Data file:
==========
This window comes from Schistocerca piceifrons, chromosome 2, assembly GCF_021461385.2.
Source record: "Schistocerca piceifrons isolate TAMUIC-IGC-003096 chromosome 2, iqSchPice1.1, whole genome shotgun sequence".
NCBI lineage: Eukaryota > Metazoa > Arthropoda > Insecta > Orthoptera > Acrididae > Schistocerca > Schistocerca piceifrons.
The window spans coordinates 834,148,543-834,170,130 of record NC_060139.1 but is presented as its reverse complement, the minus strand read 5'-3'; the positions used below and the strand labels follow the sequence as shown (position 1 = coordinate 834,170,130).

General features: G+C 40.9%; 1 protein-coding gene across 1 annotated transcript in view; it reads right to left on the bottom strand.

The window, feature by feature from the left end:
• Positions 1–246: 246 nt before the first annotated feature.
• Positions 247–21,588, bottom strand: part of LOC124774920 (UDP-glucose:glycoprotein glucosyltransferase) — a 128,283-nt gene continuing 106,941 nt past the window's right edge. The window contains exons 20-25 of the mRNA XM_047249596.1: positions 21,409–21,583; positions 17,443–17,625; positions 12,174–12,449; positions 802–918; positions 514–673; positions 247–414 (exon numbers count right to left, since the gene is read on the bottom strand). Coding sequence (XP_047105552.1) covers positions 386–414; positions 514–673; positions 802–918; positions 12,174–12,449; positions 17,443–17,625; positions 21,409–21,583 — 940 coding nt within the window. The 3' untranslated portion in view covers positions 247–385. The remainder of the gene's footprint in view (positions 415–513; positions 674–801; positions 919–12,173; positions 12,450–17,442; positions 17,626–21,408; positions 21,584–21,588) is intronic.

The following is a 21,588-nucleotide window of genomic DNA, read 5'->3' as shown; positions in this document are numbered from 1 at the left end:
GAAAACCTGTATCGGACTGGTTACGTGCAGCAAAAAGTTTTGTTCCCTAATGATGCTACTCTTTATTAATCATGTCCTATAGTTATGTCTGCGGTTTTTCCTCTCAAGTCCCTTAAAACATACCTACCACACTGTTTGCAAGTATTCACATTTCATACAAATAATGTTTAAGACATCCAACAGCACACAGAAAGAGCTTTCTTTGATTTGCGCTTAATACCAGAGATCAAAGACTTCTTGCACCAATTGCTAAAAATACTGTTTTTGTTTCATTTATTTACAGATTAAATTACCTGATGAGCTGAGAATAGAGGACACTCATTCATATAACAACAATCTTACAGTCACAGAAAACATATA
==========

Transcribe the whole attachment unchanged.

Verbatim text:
This window comes from Schistocerca piceifrons, chromosome 2, assembly GCF_021461385.2.
Source record: "Schistocerca piceifrons isolate TAMUIC-IGC-003096 chromosome 2, iqSchPice1.1, whole genome shotgun sequence".
NCBI lineage: Eukaryota > Metazoa > Arthropoda > Insecta > Orthoptera > Acrididae > Schistocerca > Schistocerca piceifrons.
The window spans coordinates 834,148,543-834,170,130 of record NC_060139.1 but is presented as its reverse complement, the minus strand read 5'-3'; the positions used below and the strand labels follow the sequence as shown (position 1 = coordinate 834,170,130).

General features: G+C 40.9%; 1 protein-coding gene across 1 annotated transcript in view; it reads right to left on the bottom strand.

The window, feature by feature from the left end:
• Positions 1–246: 246 nt before the first annotated feature.
• Positions 247–21,588, bottom strand: part of LOC124774920 (UDP-glucose:glycoprotein glucosyltransferase) — a 128,283-nt gene continuing 106,941 nt past the window's right edge. The window contains exons 20-25 of the mRNA XM_047249596.1: positions 21,409–21,583; positions 17,443–17,625; positions 12,174–12,449; positions 802–918; positions 514–673; positions 247–414 (exon numbers count right to left, since the gene is read on the bottom strand). Coding sequence (XP_047105552.1) covers positions 386–414; positions 514–673; positions 802–918; positions 12,174–12,449; positions 17,443–17,625; positions 21,409–21,583 — 940 coding nt within the window. The 3' untranslated portion in view covers positions 247–385. The remainder of the gene's footprint in view (positions 415–513; positions 674–801; positions 919–12,173; positions 12,450–17,442; positions 17,626–21,408; positions 21,584–21,588) is intronic.

The following is a 21,588-nucleotide window of genomic DNA, read 5'->3' as shown; positions in this document are numbered from 1 at the left end:
GAAAACCTGTATCGGACTGGTTACGTGCAGCAAAAAGTTTTGTTCCCTAATGATGCTACTCTTTATTAATCATGTCCTATAGTTATGTCTGCGGTTTTTCCTCTCAAGTCCCTTAAAACATACCTACCACACTGTTTGCAAGTATTCACATTTCATACAAATAATGTTTAAGACATCCAACAGCACACAGAAAGAGCTTTCTTTGATTTGCGCTTAATACCAGAGATCAAAGACTTCTTGCACCAATTGCTAAAAATACTGTTTTTGTTTCATTTATTTACAGATTAAATTACCTGATGAGCTGAGAATAGAGGACACTCATTCATATAACAACAATCTTACAGTCACAGAAAACATATA